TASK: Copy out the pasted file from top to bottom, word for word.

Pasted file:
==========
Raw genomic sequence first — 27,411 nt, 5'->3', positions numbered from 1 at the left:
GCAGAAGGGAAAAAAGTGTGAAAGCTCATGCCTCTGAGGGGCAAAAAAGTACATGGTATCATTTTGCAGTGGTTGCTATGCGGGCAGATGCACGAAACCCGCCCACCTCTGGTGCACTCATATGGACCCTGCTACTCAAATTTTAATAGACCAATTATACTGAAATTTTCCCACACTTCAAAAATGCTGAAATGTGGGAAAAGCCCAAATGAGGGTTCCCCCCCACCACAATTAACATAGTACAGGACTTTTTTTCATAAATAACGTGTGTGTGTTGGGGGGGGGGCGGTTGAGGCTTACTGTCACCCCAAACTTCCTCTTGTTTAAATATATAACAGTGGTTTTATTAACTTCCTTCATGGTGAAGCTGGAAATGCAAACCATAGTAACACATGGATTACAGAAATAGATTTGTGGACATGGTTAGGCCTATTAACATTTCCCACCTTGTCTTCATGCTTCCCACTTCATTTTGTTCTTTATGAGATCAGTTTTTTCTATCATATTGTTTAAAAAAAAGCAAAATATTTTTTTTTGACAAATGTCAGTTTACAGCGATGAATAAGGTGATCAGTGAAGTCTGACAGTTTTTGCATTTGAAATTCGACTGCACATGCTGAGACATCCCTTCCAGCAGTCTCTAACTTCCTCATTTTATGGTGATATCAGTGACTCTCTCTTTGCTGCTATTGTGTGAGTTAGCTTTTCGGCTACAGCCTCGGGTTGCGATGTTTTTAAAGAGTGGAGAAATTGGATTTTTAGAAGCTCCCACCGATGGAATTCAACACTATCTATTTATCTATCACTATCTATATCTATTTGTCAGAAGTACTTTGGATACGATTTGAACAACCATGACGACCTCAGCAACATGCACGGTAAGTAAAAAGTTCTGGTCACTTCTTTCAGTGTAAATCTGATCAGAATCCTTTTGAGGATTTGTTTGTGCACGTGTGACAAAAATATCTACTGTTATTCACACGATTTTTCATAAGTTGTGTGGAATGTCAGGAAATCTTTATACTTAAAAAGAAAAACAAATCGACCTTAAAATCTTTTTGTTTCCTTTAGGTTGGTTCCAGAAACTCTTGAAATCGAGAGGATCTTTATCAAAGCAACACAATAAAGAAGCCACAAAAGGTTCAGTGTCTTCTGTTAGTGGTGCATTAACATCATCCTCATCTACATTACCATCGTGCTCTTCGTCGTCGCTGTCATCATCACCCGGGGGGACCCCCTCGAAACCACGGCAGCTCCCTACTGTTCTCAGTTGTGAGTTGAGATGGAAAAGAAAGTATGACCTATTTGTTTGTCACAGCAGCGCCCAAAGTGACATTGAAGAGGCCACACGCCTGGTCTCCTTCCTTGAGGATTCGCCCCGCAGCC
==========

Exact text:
Raw genomic sequence first — 27,411 nt, 5'->3', positions numbered from 1 at the left:
GCAGAAGGGAAAAAAGTGTGAAAGCTCATGCCTCTGAGGGGCAAAAAAGTACATGGTATCATTTTGCAGTGGTTGCTATGCGGGCAGATGCACGAAACCCGCCCACCTCTGGTGCACTCATATGGACCCTGCTACTCAAATTTTAATAGACCAATTATACTGAAATTTTCCCACACTTCAAAAATGCTGAAATGTGGGAAAAGCCCAAATGAGGGTTCCCCCCCACCACAATTAACATAGTACAGGACTTTTTTTCATAAATAACGTGTGTGTGTTGGGGGGGGGGCGGTTGAGGCTTACTGTCACCCCAAACTTCCTCTTGTTTAAATATATAACAGTGGTTTTATTAACTTCCTTCATGGTGAAGCTGGAAATGCAAACCATAGTAACACATGGATTACAGAAATAGATTTGTGGACATGGTTAGGCCTATTAACATTTCCCACCTTGTCTTCATGCTTCCCACTTCATTTTGTTCTTTATGAGATCAGTTTTTTCTATCATATTGTTTAAAAAAAAGCAAAATATTTTTTTTTGACAAATGTCAGTTTACAGCGATGAATAAGGTGATCAGTGAAGTCTGACAGTTTTTGCATTTGAAATTCGACTGCACATGCTGAGACATCCCTTCCAGCAGTCTCTAACTTCCTCATTTTATGGTGATATCAGTGACTCTCTCTTTGCTGCTATTGTGTGAGTTAGCTTTTCGGCTACAGCCTCGGGTTGCGATGTTTTTAAAGAGTGGAGAAATTGGATTTTTAGAAGCTCCCACCGATGGAATTCAACACTATCTATTTATCTATCACTATCTATATCTATTTGTCAGAAGTACTTTGGATACGATTTGAACAACCATGACGACCTCAGCAACATGCACGGTAAGTAAAAAGTTCTGGTCACTTCTTTCAGTGTAAATCTGATCAGAATCCTTTTGAGGATTTGTTTGTGCACGTGTGACAAAAATATCTACTGTTATTCACACGATTTTTCATAAGTTGTGTGGAATGTCAGGAAATCTTTATACTTAAAAAGAAAAACAAATCGACCTTAAAATCTTTTTGTTTCCTTTAGGTTGGTTCCAGAAACTCTTGAAATCGAGAGGATCTTTATCAAAGCAACACAATAAAGAAGCCACAAAAGGTTCAGTGTCTTCTGTTAGTGGTGCATTAACATCATCCTCATCTACATTACCATCGTGCTCTTCGTCGTCGCTGTCATCATCACCCGGGGGGACCCCCTCGAAACCACGGCAGCTCCCTACTGTTCTCAGTTGTGAGTTGAGATGGAAAAGAAAGTATGACCTATTTGTTTGTCACAGCAGCGCCCAAAGTGACATTGAAGAGGCCACACGCCTGGTCTCCTTCCTTGAGGATTCGCCCCGCAGCC